We have dealt with the COVID-19 pandemic, and its disruptions to our lives, for a year. And all the news reports, the dire warnings, and the messages of doom and gloom reinforce a feeling of despair as we face yet another week of virtual school, along with time away from the activities and the people we love. We have hit a collective pandemic wall of hopelessness. It is easy to see why: January saw the most deaths and most hospitalizations of any month so far in the pandemic, and public discussion about the vaccines remains tempered by warnings not to change your behavior even after vaccination.
But on this beautiful snowy day, at the beginning of a new month, let me provide an alternative perspective.
There have been numerous pandemics and plagues throughout history. All have ended. At great cost, to be sure, but the truth is: Pandemics end. And our advantage over all those prior pandemics is an unprecedented understanding of science and technology. The mobilization of the scientific community in its response to the COVID-19 pandemic has been inspiring: from the speed at which the SARS CoV-2 genome was sequenced, to the development of the vaccines, to isolating and identifying the circulating variants, our ability to respond to this human catastrophe is better than at any point in history.
These vaccines are amongst the best vaccines we have ever developed. All of the vaccine candidates have significantly reduced hospitalizations and virtually eliminated deaths due to COVID-19. Although there are some differences between the vaccine options, they are all extraordinarily effective, and they are all extraordinarily safe. The FDA authorization process proceeded faster than would be typical, but this was not a result of lowered safety criteria. Ongoing close monitoring of all those who have participated in trials has not shown any significant concerns that were missed. And although the virus, like others, is evolving, all signs indicate the vaccines provide some protection against the known variants, and boosters to optimize that protection are already in development. And at least for Moderna and Pfizer, the beauty of mRNA vaccination technology is that it allows for easier ongoing vaccine modification in response to variants compared to other vaccine technologies. This is all great news!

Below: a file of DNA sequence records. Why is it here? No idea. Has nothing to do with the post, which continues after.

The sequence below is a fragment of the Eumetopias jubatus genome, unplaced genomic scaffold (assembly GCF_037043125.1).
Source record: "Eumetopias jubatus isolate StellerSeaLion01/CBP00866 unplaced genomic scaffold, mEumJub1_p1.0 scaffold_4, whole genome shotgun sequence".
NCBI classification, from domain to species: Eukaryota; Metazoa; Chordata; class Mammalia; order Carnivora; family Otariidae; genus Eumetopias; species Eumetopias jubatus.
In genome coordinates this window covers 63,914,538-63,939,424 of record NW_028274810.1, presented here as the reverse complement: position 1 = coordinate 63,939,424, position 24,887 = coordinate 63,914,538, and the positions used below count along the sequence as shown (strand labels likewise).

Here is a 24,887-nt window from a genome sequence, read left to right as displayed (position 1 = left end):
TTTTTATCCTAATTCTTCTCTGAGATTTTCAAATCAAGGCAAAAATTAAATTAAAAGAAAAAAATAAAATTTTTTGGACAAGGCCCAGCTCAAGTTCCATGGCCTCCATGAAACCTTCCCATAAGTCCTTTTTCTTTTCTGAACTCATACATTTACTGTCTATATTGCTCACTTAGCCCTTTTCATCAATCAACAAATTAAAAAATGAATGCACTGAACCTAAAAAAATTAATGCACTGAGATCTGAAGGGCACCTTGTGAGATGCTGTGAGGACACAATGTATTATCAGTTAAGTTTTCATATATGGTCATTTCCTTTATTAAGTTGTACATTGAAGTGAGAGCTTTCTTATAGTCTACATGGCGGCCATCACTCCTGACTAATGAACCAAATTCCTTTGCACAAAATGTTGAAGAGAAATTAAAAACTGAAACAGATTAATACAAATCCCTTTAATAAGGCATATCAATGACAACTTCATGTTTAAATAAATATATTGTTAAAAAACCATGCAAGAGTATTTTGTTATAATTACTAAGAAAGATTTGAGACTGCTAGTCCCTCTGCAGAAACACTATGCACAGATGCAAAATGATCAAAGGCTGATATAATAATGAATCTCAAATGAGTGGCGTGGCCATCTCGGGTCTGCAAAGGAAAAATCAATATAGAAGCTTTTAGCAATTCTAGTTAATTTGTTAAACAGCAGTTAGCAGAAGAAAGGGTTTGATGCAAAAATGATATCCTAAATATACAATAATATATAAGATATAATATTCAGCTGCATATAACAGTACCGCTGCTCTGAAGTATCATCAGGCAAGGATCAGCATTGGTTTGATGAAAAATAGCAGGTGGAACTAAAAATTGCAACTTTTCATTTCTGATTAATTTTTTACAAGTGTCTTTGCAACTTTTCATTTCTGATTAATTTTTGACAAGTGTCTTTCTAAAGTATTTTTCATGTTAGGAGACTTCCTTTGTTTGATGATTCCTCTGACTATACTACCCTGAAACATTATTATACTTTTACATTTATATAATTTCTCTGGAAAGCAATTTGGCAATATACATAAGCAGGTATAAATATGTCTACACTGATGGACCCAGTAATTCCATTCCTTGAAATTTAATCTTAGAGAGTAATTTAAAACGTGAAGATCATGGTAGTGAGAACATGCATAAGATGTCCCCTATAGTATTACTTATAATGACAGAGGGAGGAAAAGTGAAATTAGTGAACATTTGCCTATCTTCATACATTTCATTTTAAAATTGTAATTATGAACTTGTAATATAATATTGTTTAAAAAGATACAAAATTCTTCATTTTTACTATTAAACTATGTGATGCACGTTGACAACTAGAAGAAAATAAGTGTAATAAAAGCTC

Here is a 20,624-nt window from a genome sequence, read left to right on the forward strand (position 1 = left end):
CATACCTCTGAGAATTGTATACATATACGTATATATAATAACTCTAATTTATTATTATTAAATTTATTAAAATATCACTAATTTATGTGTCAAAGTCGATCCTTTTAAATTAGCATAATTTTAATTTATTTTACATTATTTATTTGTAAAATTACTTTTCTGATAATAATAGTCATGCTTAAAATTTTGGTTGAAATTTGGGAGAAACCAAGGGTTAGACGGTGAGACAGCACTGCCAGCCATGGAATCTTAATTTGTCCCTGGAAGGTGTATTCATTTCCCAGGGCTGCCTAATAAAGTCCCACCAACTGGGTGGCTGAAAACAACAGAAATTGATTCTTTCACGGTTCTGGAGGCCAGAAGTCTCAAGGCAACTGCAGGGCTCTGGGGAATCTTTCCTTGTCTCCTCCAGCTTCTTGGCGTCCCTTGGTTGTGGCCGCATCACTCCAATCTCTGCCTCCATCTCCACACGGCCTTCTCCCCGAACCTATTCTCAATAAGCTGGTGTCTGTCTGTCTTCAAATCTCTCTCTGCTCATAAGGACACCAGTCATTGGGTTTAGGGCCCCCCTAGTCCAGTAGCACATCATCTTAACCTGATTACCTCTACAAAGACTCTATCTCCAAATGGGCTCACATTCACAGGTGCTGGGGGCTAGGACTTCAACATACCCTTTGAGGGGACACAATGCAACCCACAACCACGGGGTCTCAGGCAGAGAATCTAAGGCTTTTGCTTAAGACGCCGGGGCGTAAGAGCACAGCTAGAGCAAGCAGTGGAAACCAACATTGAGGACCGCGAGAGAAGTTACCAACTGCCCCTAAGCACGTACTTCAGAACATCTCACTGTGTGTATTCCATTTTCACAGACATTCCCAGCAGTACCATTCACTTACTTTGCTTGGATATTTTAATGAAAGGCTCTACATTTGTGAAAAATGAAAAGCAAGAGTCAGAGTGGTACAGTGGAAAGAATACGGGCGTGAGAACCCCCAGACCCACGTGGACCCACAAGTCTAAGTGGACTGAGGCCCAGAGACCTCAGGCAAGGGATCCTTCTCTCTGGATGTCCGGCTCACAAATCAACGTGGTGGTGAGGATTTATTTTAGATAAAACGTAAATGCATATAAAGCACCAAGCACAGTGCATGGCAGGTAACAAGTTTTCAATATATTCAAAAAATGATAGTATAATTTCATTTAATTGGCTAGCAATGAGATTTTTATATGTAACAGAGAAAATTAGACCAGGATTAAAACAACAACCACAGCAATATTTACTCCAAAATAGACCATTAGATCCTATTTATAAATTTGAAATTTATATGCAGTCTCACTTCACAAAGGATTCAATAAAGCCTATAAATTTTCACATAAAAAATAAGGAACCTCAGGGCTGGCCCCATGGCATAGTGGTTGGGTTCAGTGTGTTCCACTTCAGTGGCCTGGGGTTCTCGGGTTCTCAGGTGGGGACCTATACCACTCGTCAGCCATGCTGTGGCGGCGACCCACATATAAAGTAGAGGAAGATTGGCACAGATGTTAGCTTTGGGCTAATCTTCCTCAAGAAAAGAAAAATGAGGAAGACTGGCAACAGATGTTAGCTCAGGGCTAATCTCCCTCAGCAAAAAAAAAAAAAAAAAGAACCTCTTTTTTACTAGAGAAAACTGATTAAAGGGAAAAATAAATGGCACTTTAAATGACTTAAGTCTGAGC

So why the lukewarm messaging? I suspect much of the public health messaging is a reaction to the politicization of masks and other public health measures and rampant misinformation online. I understand the impulse. Public health experts do not want those who get their vaccines to depart immediately for tropical vacations, throw huge parties, or get together with vulnerable family members until we achieve herd immunity and a larger percentage of our population has received the protection afforded by the vaccine.
But if history tells us one thing, it is this: this pandemic, like the others, will end. Herd immunity will develop, and with these vaccines, we have every reason to hope that it will come more quickly than during prior pandemics. And life will get back to some semblance of normalcy.
So I implore you. Get the vaccine when it becomes available (whichever type comes your way). Do not lose your momentum in the home stretch. You have played the “social distancing, masking, virtual-everything” game for a year. Stay home for now, for a few more months, until we are able to vaccinate more people. Don’t allow yourself or your loved ones to become one of the statistics in these final few months, to become casualties in the final months of a war.
Focus instead on the positives: all of the things you will be able to do when (not if) this ends.
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